• 2019-10
  • 2020-07
  • 2020-08
  • br Conclusions br Our findings suggest that among women


    4. Conclusions
    Our findings suggest that, among women CCK8 aged 50 or younger who underwent oophorectomy as part of surgical treatment for endometrial cancer, BMI is inversely related to complaints of menopausal symptoms. We identified a precipitous decline in the frequency of symptoms rang-ing from 45.5% in women with BMI of b30 to only 14.7% in women with BMI N50, but quality of menopausal symptoms did not vary by BMI. Pre-viously reported data is limited to patients undergoing natural meno-pause and those women without an underlying malignancy, but have suggested patients with a high BMI have significantly more vasomotor symptoms than women with a lower BMI [13]. An Australian study identified patients with BMI N35 have lower estradiol and estrone than those with BMI b25 [14]. Our study cohort is unique as compared to the women included in prior studies for three reasons. First, our co-hort underwent surgical menopause instead of natural menopause. Sec-ond, the mean BMI of our cohort was 40, which is substantially higher than that reported in previous studies. Third, our cohort is composed of women with endometrial cancer. Thus, by focusing on premeno-pausal women with endometrial cancer, we may have selected for obese women with increased peripheral conversion of androgen to estrogen.
    Menopausal symptoms cause a significant decrease in overall quality of life by limiting work productivity, impairing daily activities, substan-tially increasing healthcare utilization [15], and potentially negatively affecting personal relationships by impairing sexual function [16]. Addi-tionally, menopausal symptoms may portend adverse cardiovascular outcomes, reduced bone health, memory loss, and increased risk of stroke and colorectal cancers [7,17–20]. Vasomotor symptoms alone are associated with elevated systolic blood pressure and increased total cholesterol [21]. Age at menopause is critically important, as each
    Table 2
    Multivariate analysis: factors associated with menopausal symptoms.
    Relative risk 95% confidence interval
    year's delay in menopause is associated with a 2% decrease in overall mortality [22]. Our data suggest that the prevalence of menopausal symptoms decreases with increasing BMI. However, a lack of meno-pausal symptoms may not translate to the absence of adverse cardiovas-cular outcomes, especially given the known detrimental cardiac effects of obesity. Additionally, women with morbid obesity, who have a suspected increase in peripheral estrogen, may not be affected by oophorectomy.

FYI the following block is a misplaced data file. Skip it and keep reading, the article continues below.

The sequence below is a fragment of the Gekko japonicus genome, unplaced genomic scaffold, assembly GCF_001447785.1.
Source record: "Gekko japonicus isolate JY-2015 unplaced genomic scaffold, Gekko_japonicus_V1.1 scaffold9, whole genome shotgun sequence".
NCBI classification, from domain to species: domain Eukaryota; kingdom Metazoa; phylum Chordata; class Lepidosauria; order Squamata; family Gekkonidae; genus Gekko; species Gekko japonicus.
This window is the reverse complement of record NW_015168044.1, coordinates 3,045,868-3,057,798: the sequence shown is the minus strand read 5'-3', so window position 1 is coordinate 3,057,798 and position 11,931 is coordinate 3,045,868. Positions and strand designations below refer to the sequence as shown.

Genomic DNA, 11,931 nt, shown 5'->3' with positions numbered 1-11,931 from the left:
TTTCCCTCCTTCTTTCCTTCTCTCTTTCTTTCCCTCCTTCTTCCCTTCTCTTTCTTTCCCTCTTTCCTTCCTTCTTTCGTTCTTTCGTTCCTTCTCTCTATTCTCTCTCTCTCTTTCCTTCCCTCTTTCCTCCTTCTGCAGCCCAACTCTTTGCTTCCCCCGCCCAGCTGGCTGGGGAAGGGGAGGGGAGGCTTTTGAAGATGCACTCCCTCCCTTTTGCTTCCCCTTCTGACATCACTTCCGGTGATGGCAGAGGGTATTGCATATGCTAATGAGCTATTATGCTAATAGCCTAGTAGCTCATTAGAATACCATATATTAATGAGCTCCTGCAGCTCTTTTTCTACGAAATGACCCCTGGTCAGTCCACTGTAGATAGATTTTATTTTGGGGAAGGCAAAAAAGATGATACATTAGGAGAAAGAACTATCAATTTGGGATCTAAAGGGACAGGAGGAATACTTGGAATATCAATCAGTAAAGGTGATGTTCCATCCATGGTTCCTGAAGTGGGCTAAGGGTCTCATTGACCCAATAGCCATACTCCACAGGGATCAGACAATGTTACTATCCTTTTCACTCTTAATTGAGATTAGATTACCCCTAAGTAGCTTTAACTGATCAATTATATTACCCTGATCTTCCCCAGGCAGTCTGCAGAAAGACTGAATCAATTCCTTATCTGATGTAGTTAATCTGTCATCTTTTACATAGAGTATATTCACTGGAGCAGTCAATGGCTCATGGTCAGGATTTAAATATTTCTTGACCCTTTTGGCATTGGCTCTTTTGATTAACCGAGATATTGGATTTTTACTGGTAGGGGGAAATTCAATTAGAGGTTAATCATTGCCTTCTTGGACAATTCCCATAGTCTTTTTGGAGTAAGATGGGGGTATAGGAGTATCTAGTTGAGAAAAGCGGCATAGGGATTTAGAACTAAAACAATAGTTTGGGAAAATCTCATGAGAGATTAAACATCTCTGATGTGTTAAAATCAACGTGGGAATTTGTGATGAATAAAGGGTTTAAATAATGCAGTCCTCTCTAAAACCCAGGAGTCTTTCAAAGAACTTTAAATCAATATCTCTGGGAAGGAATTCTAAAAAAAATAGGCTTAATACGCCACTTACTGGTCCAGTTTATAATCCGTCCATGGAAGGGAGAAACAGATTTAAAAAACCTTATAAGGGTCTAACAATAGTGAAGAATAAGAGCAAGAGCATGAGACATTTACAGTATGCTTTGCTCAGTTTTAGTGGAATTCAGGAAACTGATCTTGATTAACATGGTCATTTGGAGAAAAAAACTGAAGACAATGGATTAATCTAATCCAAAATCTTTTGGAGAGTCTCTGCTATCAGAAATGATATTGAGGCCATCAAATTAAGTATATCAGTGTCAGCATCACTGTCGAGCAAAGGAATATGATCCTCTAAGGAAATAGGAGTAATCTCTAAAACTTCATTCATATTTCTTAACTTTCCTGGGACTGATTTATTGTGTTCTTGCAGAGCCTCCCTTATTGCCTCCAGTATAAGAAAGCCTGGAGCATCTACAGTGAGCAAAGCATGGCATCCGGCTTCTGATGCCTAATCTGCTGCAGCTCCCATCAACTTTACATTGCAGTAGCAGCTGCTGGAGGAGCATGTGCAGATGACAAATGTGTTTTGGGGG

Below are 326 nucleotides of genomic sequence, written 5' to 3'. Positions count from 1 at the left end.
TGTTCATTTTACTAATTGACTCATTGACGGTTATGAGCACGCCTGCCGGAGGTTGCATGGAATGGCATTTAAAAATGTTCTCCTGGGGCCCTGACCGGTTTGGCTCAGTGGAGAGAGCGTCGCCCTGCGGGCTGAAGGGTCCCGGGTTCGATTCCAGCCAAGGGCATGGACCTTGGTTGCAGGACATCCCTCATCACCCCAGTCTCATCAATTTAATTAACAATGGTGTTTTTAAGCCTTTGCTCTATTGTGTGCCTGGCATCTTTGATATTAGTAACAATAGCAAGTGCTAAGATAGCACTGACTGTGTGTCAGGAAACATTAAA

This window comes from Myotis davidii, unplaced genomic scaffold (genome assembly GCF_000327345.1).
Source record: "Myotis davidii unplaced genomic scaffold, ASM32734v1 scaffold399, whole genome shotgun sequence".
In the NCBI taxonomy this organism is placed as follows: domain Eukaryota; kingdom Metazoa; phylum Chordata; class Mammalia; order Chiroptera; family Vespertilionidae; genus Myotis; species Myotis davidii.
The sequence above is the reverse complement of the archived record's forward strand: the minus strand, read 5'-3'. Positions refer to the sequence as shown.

The gold standard treatment for menopausal symptoms is CCK8 replacement therapy. This can help women with vasomotor symptoms, who have significantly lower levels of estradiol than those without symptoms [23]. However, although estrogen effectively manages symp-toms, it has not been shown to change the long-term cardiovascular im-pact of menopause. Additionally, in endometrial cancer patients, the effect of estrogen therapy on cancer recurrence is a concern. The Gyne-cologic Oncology Group opened protocol 137, a randomized controlled trial of estrogen vs. placebo in patients with stage I and II endometrial cancer. A total of 1236 patients were enrolled with a median follow up of 35.7 months. This study had a preponderance of low risk endometrial cancers with a median age of 57 years and 88% of these were stage IA. Deeply invasive tumors or grade 3 lesions accounted for only 8% and 7% respectively. Thus, the rate of recurrence was low (2.1%), this study was closed early secondary to the concerns raised in the Women's Health Initiative study that estrogen therapy increases the risk of breast cancer and heart disease. The insufficient enrollment and premature closure prevented the author's ability to conclusively refute or support the safety of exogenous estrogen with regard to risk of endometrial can-cer recurrence [24,25]. Lastly, local estrogen may be safely administered to low risk endometrial cancer survivors, however this may only effect vulvo-vaginal symptoms [26].
    The decision to proceed with oophorectomy is complicated and im-pacted by the patient's malignancy as well as BMI. Given the concerns raised in the Women's Health initiative, as well as findings that ovarian conservation does not reduce overall survival in premenopausal endo-metrial cancer patients [5–7,25], it may be prudent to conserve ovaries instead of prescribing estrogen therapy after oophorectomy. However, this is with the caveat that patients have had genetic predispositions such as Lynch syndrome excluded. Conversely, oophorectomy may be supported by the suboptimal imaging that radiologists face regarding the monitoring of these patient's ovarian pathology. Radiology depart-ments are having increasing difficulties transporting, accommodating, and obtaining adequate image quality in obese patients [27]. This is compounded by the fact that 50% of patients with polycystic ovarian syndrome are obese, necessitating further imaging [28]. Careful consid-eration of the risks and benefits is necessary and should take the pa-tients social and medical into account.